While some religion scholars worry out loud about the impacts of Web 2.0 relationality on brick-and-mortar churches—a development Elizabeth Drescher handled here at RD—Mormons appear to be cleaning up in the world of digital religion.
One of the top-ranked trends on Twitter last weekend? It was #ldsconf: the hashtag for the Church’s semi-annual General Conference. When I was a kid, Conference was broadcast global by satellite. Now, we get it on-line, simulcast in dozens of languages from Apache to Arabic to Tongan. And thousands worldwide follow and run their own live commentaries on blogs and Twitter.
During last Sunday morning General Conference Session, LDS First Presidency member Dieter F. Uchtdorf openly advocated digital media use (especially by young Mormons) in the service of Mormon messaging. Uchtdorf set off a wave of appreciative texts and tweets when he wryly joked from the pulpit that he suspected someone was making ironic tweets about his talk at that very moment.
The Church has issued guidelines encouraging member use of social media. With a legion of volunteer-developed LDS apps blazing the AppStore, a YouTube channel that draws four times more traffic than the Vatican’s, and a Web 2.0 savvy institutional site—Mormon.org—driven by individually uploaded member-profiles, the LDS Church and its US membership is probably the most digitally networked religious group in the world. Why? Credit high rates of internet access among Mormons in the U.S., as well as longstanding cultural-religious-ethnic kinship networks among American Mormons that have served as a base for building web relationality. (Although digital media is showing potential not only for reflecting already existing Mormon social networks but for innovating new social networks among like-minded members at different points on the orthodoxy spectrum.)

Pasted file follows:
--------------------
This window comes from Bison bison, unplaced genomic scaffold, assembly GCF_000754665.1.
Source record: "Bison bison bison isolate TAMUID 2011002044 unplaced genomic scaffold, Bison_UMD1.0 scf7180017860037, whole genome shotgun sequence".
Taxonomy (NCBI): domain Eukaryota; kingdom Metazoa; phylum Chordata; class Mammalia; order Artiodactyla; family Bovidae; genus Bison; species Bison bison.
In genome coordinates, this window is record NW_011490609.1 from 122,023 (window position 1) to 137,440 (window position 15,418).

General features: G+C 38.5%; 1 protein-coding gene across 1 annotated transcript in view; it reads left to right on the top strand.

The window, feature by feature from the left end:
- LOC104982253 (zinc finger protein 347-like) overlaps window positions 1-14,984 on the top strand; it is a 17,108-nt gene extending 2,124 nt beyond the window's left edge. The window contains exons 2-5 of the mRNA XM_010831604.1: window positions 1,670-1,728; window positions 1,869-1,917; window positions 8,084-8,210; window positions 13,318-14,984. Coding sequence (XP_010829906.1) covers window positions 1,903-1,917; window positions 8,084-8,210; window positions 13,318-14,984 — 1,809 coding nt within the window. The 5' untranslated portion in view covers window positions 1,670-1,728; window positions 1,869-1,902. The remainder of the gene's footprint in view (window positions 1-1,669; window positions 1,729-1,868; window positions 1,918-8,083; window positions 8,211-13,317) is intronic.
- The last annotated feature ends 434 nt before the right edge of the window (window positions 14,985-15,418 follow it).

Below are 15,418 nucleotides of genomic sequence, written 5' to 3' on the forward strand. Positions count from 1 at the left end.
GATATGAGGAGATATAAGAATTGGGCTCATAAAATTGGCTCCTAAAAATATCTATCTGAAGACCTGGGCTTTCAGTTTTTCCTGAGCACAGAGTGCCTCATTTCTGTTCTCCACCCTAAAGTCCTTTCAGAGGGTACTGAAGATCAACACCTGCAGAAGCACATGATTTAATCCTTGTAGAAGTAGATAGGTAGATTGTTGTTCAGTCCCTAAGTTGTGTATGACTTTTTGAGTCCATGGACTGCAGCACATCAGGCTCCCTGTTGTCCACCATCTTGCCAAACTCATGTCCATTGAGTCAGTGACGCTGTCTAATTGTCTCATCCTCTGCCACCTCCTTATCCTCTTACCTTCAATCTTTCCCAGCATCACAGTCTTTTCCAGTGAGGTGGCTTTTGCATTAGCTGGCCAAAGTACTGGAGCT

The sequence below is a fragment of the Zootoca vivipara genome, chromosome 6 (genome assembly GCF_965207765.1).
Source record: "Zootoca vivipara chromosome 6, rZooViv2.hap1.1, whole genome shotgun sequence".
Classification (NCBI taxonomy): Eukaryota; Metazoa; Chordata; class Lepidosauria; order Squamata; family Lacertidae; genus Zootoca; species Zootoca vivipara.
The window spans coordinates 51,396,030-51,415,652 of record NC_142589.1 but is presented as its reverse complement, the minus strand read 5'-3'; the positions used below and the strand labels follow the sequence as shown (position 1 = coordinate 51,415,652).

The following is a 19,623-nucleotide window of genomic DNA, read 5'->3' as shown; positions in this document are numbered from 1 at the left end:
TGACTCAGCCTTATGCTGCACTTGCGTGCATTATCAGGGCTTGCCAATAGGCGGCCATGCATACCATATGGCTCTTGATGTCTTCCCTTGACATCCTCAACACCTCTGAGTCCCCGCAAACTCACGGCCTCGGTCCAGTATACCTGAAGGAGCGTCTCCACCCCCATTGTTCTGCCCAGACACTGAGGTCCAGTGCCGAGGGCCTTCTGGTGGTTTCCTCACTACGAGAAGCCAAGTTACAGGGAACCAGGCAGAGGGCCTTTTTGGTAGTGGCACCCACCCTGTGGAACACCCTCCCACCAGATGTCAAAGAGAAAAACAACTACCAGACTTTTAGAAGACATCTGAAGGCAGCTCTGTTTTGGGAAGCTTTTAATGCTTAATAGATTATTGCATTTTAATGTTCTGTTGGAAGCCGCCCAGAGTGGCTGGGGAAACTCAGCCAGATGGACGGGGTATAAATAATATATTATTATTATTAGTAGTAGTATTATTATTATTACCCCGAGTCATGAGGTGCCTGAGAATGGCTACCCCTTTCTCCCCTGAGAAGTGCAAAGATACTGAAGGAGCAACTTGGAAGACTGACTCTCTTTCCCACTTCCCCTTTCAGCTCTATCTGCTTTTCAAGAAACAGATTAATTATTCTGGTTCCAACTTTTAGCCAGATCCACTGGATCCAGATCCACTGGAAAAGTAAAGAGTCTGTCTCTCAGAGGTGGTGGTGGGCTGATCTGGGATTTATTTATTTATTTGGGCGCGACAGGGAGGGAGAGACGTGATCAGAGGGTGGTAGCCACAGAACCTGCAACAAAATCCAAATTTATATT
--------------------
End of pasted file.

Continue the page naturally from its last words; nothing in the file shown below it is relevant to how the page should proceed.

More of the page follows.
I’ll be talking about digital media, Mormonism, and progressive politics this week at Clark University in Massachusetts, exploring the way that digital media has served not only institutional Mormonism but politically progressive and nontraditional Mormons (including Mormons who support LGBT equality) as well. More information about the event (open to the public) and the Clark University “Difficult Dialogues” series on “Religion and Compassion” is here. It would be great to see you there.